My decision to buy a wig had nothing to do with Kylie Jenner and everything to do with laziness. After listening to India Arie’s “I Am Not My Hair” once in high school, I stopped chemically straightening my hair and have been fighting an uphill battle with my naturally coarse hair ever since. For the record, India Arie never sang about how time-consuming it is to deep-condition your hair several times a month. I prefer to keep my beauty regimen simple in order to maximize my sleeping time. After trying a slew of other styling options—microbraids, which took nine hours to do; Kurly Klips, Afro clip-ins for which I absolutely don’t have the patience; good, old-fashioned extensions, which are crazy expensive. So in a last-ditch attempt to protect my wallet and my edges, the hair on my temple thinned from years of stressful hairstyles, I ordered a wig from Qingdao, China.
Here’s me, in all my microbraided glory:
A photo posted by ziwe (@ziwef) on Jan 30, 2016 at 1:10pm PST
Unfortunately, I have the attention span of a seven-year-old boy in between Adderall prescriptions. As for extensions, well, I love them. In fact, I love weaves so much so that I started a GoFundMe page to support my fresh weave campaign. I received $10, which is enough to buy a single strand of Indian Remy. So a wig, it seemed, was my best bet.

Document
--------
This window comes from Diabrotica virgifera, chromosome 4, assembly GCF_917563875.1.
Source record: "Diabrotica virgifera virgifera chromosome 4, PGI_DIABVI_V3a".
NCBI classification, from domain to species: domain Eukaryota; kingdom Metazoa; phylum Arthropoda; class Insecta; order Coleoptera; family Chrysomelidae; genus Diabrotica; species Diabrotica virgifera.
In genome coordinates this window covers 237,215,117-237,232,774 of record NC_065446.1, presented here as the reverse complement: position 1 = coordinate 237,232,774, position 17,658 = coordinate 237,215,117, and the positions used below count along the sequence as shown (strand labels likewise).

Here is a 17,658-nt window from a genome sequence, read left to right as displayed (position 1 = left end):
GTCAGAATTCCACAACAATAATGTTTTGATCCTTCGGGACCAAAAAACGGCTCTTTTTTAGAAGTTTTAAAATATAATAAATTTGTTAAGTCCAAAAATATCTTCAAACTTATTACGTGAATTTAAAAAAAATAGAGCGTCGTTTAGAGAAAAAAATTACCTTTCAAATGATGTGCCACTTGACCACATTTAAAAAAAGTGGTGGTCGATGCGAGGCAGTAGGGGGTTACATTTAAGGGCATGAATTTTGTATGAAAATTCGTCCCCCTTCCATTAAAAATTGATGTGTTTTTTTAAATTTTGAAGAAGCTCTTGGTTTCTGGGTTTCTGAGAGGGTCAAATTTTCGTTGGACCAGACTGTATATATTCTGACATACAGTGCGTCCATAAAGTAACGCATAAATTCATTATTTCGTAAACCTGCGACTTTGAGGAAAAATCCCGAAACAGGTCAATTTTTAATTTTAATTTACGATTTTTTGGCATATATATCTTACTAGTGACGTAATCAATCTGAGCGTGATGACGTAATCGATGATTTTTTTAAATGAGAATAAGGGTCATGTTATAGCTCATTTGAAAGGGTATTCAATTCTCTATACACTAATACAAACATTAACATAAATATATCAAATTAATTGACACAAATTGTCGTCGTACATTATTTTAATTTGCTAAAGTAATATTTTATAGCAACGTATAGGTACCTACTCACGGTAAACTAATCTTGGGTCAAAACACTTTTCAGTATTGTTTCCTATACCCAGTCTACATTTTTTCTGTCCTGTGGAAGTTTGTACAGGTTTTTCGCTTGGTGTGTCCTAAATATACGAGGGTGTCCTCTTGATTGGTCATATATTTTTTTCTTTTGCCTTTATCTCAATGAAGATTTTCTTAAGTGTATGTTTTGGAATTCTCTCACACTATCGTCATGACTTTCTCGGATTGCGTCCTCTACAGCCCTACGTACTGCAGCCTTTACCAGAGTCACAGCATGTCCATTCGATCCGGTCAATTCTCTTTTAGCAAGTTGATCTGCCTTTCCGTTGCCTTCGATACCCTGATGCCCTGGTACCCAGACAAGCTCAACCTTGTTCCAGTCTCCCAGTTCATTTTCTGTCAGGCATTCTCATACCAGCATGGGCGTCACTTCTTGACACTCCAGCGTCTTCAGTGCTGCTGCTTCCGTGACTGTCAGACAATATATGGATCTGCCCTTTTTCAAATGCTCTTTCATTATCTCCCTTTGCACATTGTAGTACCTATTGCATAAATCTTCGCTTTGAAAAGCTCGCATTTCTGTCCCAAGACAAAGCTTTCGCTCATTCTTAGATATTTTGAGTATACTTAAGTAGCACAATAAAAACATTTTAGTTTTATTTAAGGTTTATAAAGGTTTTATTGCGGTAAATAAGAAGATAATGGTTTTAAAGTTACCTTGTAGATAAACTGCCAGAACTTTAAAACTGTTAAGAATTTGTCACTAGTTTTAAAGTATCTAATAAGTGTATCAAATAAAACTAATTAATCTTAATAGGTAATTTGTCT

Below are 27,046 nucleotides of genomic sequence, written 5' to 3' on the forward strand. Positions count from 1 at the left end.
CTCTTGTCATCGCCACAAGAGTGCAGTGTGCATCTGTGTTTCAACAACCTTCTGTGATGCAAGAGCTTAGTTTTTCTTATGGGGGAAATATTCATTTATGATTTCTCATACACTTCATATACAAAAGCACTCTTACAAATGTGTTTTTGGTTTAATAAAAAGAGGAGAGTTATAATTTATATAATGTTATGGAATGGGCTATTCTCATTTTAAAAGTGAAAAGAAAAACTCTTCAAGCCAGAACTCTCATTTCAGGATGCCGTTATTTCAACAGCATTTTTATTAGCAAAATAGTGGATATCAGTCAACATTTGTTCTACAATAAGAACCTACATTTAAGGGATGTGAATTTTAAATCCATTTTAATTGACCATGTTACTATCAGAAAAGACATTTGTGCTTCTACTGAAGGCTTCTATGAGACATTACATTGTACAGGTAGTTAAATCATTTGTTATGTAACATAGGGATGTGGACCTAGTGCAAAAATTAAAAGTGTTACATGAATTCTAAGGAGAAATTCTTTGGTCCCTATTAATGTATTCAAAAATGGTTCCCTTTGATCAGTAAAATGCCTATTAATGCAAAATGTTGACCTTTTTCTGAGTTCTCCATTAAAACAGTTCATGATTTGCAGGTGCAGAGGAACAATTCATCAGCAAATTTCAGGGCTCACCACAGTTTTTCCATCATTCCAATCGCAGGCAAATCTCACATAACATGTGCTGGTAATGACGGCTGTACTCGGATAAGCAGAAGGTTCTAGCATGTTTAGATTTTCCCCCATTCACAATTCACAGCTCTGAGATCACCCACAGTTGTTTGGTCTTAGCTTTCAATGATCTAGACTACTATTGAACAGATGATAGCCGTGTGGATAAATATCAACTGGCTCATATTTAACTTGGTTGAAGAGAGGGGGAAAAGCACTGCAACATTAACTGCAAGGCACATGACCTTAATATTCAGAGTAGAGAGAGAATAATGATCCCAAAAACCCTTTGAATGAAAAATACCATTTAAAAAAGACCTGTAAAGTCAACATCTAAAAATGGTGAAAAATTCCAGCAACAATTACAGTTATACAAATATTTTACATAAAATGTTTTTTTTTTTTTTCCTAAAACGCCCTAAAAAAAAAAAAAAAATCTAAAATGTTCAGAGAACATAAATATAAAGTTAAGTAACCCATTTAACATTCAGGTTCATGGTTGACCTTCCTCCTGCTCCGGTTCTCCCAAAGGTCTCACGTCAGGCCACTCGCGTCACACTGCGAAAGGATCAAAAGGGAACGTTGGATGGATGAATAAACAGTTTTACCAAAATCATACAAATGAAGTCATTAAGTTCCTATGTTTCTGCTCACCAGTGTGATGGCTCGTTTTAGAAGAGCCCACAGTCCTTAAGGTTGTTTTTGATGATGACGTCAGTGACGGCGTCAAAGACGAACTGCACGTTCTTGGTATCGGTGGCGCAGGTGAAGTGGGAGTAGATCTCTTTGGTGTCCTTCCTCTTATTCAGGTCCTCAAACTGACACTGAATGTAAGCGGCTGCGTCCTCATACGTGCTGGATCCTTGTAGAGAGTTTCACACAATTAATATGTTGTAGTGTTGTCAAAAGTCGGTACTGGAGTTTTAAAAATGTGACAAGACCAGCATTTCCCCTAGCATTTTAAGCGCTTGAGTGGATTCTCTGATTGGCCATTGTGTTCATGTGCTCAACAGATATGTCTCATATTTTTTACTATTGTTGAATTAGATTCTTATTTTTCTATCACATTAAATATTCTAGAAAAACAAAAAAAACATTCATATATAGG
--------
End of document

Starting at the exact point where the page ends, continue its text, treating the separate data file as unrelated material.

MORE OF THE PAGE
My “up-and-coming artist” (read: broke) friends knew exactly where to find the best deals online: aliexpress.com, a wholesale beauty and hair site that sells products at major discounts. After two weeks of research and mulling, I landed on this wig:
It had nothing to do with the model. Ladies and gentlemen, heed my warning: Many wig companies (RPG Show, Diva Wigs, any boutique on AliExpress) use the same stock photos for their products. My guess is that someone from a foreign country googled “beautiful smiling black lady” and arbitrarily assigned the photo results to wigs. I paid $140 for a lace-front wig with 18 inches of black Brazillian hair. After the purchase, a customer-service representative, Emily, immediately contacted me about customization. I know nothing about Emily except that she misspelled most words, referred to me as “honey” more times than I’m comfortable with, and used emoticons with the abandon of an angsty tween on AOL Instant Messenger. But she was sweet and helpful—she offered me the option of a wig with a middle, side, or free part, and allowed me to pick my lace color (brown). The only source of tension between Emily and me was that I requested a wig that was 150 percent density and she told me I’d have to pay an extra $20 for it. To avoid my plight, I recommend finding a wig that’s billed up front as having more than 150 percent density. I ordered the wig on a Wednesday, and it arrived exactly a week later. It looked… sketchy at best:
The packaging looked like it had been trampled by a herd of water buffalo. But as the old adage says, don’t judge a wig by its crumpled, questionable cover. When I opened up the packaging, I found that the wig itsef wasn’t ready to wear—I’d had a feeling that would be the case, but I’d also been silently praying I’d somehow be able to put on my fresh wig in five seconds and look like Rihanna. But the extra lace was attached, there was no clear part, and the knots were still black. (Black knots are the easiest way to spot a wig. You must bleach them or cover them with makeup, and only then can you achieve diva wig status.)